“The Gods of the Copybook is a clinging to old-fashioned common sense by a man deeply in need of something to cling to.”

    Kipling and his old-fashioned common sense have been out of style for a while. Kipling’s “If” is another famous example of this “manly” worldview. But apparently there is a growing movement rebelling against the modern metrosexual persona and emphasizing the old school manliness of Kipling and his generation.

  5. mlu on September 27, 2008 at 12:25 am

    Hey, I needed that..

    Aside: If you’re in the mood for the real things and some humble but powerful truths, you might give a moment’s attention to some remarkable work our friend Jim Cobabe has been doing: http://snailhollow.cobabe.net/

  6. bfwebster on September 27, 2008 at 10:23 am

    Neal: the poem is obscure without a few background bits about Victorian-era England.

    copybooks = blank lined notebooks used in schools for handwriting practice and/or compositions
    copybook headings = proverbs, quotations, and aphorisms often found at the top of each page (and copied for handwriting practice)
    gods of the copybook headings = hard-won wisdom about how the world really works (“if you don’t work, you die”)
    gods of the market (place) = periodically fashionable ideas about how government and society ought to work (“we were promised abundance for all,/By robbing selected Peter to pay for collective Paul”)

    The gist of the poem is how societies tend to reject hard truths and adopt idealistic, if ultimately self-defeating ideas:

    With the Hopes that our World is built on they [the Gods of the Copybook headings] were utterly out of touch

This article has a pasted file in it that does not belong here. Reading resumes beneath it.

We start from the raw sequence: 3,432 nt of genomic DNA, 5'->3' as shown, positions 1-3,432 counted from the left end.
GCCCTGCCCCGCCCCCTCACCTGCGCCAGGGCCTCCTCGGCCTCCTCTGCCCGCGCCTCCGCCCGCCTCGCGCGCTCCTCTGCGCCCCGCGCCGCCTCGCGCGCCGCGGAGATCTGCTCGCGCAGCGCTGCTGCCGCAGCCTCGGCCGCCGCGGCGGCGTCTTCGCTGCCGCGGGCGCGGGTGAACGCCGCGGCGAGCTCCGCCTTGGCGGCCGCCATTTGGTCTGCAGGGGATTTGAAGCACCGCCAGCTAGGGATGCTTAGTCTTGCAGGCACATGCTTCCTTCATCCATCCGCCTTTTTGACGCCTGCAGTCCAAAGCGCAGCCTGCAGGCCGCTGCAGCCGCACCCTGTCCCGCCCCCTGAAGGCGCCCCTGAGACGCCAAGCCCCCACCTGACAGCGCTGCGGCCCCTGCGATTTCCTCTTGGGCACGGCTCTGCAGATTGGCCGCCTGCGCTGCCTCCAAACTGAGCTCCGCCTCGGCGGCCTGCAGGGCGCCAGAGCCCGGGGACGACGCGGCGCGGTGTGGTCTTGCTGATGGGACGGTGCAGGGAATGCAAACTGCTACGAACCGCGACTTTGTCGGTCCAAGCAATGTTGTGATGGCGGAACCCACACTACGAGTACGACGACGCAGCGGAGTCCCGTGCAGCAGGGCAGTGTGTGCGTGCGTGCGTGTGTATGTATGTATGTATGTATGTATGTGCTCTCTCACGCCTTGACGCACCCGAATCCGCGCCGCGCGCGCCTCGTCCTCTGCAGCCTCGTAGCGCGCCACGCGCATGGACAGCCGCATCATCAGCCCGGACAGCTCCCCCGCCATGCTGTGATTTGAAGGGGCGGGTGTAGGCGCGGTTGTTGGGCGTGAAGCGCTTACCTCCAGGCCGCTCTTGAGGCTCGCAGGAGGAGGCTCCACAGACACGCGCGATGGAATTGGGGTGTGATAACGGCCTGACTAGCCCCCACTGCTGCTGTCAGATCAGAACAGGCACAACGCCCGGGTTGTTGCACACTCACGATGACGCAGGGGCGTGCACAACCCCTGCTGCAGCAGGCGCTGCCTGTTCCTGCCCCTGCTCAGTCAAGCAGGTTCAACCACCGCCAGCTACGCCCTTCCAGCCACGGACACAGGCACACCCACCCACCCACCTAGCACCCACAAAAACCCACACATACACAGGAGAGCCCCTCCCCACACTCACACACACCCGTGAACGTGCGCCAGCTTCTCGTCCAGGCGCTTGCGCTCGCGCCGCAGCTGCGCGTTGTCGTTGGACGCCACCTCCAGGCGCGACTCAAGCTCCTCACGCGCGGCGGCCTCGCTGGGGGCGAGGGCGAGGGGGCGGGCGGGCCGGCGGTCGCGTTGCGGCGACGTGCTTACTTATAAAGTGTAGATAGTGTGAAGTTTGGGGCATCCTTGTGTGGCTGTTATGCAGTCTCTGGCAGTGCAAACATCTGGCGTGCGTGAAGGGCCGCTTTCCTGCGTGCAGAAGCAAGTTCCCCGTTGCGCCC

They denied that the Moon was Stilton [cheese]; they denied she was even Dutch;
    They denied that Wishes were Horses; they denied that a Pig had Wings;
    So we worshipped the Gods of the Market Who promised these beautiful things.

    Ultimately — like, say, this past week or so — reality catches up with them and they crumble (“But they always caught up with our progress, and presently word would come/That a tribe had been wiped off its icefield, or the lights had gone out in Rome.”)

    The trickiest part of the poem is that Kipling makes no effort to clarify which “gods” he’s talking about when he used “they” — he assumes you’ll figure it out. Here’s how it works: “they” refers to the Gods of the Copybook Headings up through the stanza that ends, “So we worshipped…” — from then on, “they” refers to the Gods of the Market.

    The poem was written 90 years ago, but feels remarkable contemporary and relevant. :-) ..bruce..

  7. bfwebster on September 27, 2008 at 10:33 am

    “they” refers to the Gods of the Copybook Headings up through the stanza that ends, “So we worshipped…”

    Except, of course in the first stanza, when it refers to the Gods of the Market Place. And then in the second stanza, “they” starts referring to the Gods of the Copybook Headings.

    I said it was confusing. ..bruce..

  8. Julie M. Smith on September 28, 2008 at 9:26 pm
  9. Jonovitch on October 1, 2008 at 3:43 pm

    I thought this post was for an “Uncertain Mom” — about halfway through the poem, I figured it out. Tee-hee.

    If I didn’t know this was written by Kipling, I’d say it sounded like a brilliant piece of work penned just for this week, and whoever was the author ought to be given a prize. As it is, I’d say Kipling is brilliant, clairvoyant, ever-relevant, and worth every prize he ever got.

    Jon